• Identify common factors associated with increased athletic training services across the country
  • Provide data to assist with legislative efforts to improve healthcare for high school athletes

Since its official launch in January, over 4,500 surveys have been taken by Secondary School Athletic Trainers all across the country. The Eastern Athletic Trainers’ Association has the largest percentage of high school athletic trainers who have taken the ATLAS Survey closely followed by Mid-America Mid-Atlantic and Southwest Athletic Training Associations as depicted below. In terms of raw number of surveys California leads with 220 surveys taken and Pennsylvania is in close second with 203 surveys. However, if we look at percentage of surveys taken, District of Columbia, New Mexico, and Utah are in the lead with 80%, 71%, and 55% respectively.

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Currently KSI uses Zeemapsä by Zeesource to map each states’ Athletic Training services and we are proud to say that Vermont and Maine were the first two states to be 100% mapped. Delaware, District of Columbia, Rhode Island and Wyoming are all within 40 schools of being 100% mapped and additional efforts in those states by KSI and their athletic training associations are being made as we speak.
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Recently Robert Huggins PhD, LAT, ATC and Larry Cooper, NATA Secondary School Committee Chair, presented the ATLAS project data at the Collaborative Solutions For Safety In Sport Meeting held at the NCAA headquarters in Indianapolis and will also be discussing this with Athletic Trainers at the NATA Symposium next week in Baltimore where they hope the project will continue to gain more momentum so be sure to stop by booth #2057 at the NATA Expo to map your high school!

ATLAS Update: Vermont Taking Initiative

By Sarah Attanasio, Assistant Director of Sport Safety Policies

ATLAS VT

Happy National Athletic Training Month! As the word is spreading, more information is being collected about the extent of athletic training services through out the country. KSI and the NATA secondary schools committee continue to work together to encourage athletic trainers employed in the high school setting nationwide, to complete the ATLAS (Athletic Training Locations and Services) survey.

The ATLAS team has been working very closely with Denise Alosa, the District 1 secondary school representative from Vermont the past months. Thanks to her hard work in the state of Vermont, they are one of the first states to have responded and collect information whether an athletic trainer is present and the extent of coverage at every school in the state of Vermont. “The information in the survey is amazing, it can provide contact information within their own state or if you are looking to higher an AT for your school or improve a situation; the maps can be useful,” Alosa said.

As of March 2016, more than 3,400 athletic trainers nation wide have responded to the ATLAS survey. Alosa working hard with the ATLAS initiative comments, “Being in the profession for a long time, I have seen it evolve, you have to get involved to keep things moving forward”. The use of these maps can be helpful for present athletic trainers in the work force as well as new athletic trainers seeking positions as the vocation continues to grow and evolve.

With the influx of completed surveys the last few months, it is becoming more apparent what the survey can provide. Denise Alosa added, “Eventually we will be able to obtain insurance information, policy information and best practices within each state. It is good to start somewhere now, where it is doable. Any grass roots have to start somewhere.” The ATLAS Project has grown immensely since it was created years ago, with the dedication of an extensive work force of volunteers, undergraduate students, graduate students, post-doctorates, professors and athletic trainers nationwide.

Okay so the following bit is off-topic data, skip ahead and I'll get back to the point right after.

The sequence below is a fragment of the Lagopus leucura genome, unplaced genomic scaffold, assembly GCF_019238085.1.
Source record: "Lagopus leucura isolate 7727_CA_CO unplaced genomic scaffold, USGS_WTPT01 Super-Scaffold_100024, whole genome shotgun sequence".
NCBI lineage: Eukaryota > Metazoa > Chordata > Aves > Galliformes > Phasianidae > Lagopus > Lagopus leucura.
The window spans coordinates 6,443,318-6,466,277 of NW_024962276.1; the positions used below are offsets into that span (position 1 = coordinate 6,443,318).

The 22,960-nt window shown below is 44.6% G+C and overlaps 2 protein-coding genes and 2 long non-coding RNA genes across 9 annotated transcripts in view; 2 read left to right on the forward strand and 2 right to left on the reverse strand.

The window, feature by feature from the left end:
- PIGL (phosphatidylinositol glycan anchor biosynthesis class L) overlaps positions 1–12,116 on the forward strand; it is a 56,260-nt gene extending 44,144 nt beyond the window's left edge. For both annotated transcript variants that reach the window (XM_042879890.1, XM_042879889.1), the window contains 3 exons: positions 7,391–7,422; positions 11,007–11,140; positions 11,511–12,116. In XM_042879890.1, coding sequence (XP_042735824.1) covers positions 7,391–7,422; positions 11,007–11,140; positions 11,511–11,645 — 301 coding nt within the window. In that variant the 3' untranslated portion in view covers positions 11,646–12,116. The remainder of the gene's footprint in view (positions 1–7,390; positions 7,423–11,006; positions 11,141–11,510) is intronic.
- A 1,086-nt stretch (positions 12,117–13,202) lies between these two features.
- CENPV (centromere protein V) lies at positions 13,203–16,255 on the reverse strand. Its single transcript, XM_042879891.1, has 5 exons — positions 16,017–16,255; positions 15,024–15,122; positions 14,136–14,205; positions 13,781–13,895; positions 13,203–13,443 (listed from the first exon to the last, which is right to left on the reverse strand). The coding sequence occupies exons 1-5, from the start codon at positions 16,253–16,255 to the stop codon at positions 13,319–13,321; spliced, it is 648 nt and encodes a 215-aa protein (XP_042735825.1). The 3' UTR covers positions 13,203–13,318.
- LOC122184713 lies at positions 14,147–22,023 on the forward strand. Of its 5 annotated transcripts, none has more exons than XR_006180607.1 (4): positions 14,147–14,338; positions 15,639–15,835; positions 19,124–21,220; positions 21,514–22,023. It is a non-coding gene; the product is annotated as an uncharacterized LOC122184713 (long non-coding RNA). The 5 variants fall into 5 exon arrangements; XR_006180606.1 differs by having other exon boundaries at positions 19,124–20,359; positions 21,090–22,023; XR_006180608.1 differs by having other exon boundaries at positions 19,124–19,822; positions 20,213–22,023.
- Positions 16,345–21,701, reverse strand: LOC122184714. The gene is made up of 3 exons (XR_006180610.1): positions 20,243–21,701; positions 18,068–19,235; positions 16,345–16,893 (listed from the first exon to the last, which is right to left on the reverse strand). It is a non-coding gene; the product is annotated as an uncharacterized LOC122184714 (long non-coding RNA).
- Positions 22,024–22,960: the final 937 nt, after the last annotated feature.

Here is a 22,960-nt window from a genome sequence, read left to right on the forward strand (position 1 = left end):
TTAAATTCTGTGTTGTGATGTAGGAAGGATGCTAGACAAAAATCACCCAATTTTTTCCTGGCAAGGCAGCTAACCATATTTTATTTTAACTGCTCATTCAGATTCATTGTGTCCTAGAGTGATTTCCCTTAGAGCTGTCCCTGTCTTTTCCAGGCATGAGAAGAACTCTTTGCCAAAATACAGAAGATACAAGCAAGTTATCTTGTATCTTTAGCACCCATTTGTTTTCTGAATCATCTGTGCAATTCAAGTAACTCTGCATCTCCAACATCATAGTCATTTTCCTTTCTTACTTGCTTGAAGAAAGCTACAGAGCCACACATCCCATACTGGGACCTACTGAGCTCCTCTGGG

#NATM2016

ATLAS Project- Gaining Momentum

By Robert Huggins, PhD, ATC, Vice President of Research and Elite Athlete Health and Performance

ATLAS SocialMedia

As we prepare for Athletic Training month to hit in March, secondary school athletic trainers from around the country are helping KSI and the NATA secondary schools committee get a better grasp on the extent of athletic training services that our profession provides. “The KSI team has been working diligently to market the ATLAS Project in various media outlets and get the word out there to secondary school ATs” said Sarah Attanasio assistant director of sports safety policies. “Thanks to the help of Rachael Oats and all of her colleagues at the NATA offices, the ATLAS project was sent out via e-blast in the NATA Range of Motion and has been posted on the NATA website The ATLAS Project ” said Huggins, VP of Research at KSI. One week earlier, secondary school chair Larry Cooper allocated some time during the NATA board of directors meeting in Dallas, Texas for KSI to speak with the members of the Secondary School Committee. Each district representative was provided with content related to the project for distribution to their members and for easy website viewing. As a sign of their excitement and eagerness to start, some regional athletic training associations such as The Far West Athletic Trainers’ Association and state associations such as Michigan Athletic Trainers Society and Louisiana Athletic Trainers Association are linking directly to the ATLAS Project and it appears to be making rapid progress.

“The momentum of the ATLAS project has really shown a positive trend after the official national launch of the ATLAS Project in January,” said Huggins, “we have seen an exponential increase in the number of ATLAS surveys taken.  At one point we were averaging almost 100 surveys per day. In the last week or so it has leveled off to 40 per day which is still fantastic.” In response to the increased demand, KSI has brought on five additional workers per week bringing the total workers to 10 (8 undergraduate, 1 graduate and 1 post doctoral fellow). “We all to help sort the data, work directly with secondary school committee chairs in each state, and make each map as accurate as possible” said Rachel Morris, KSI undergraduate research assistant.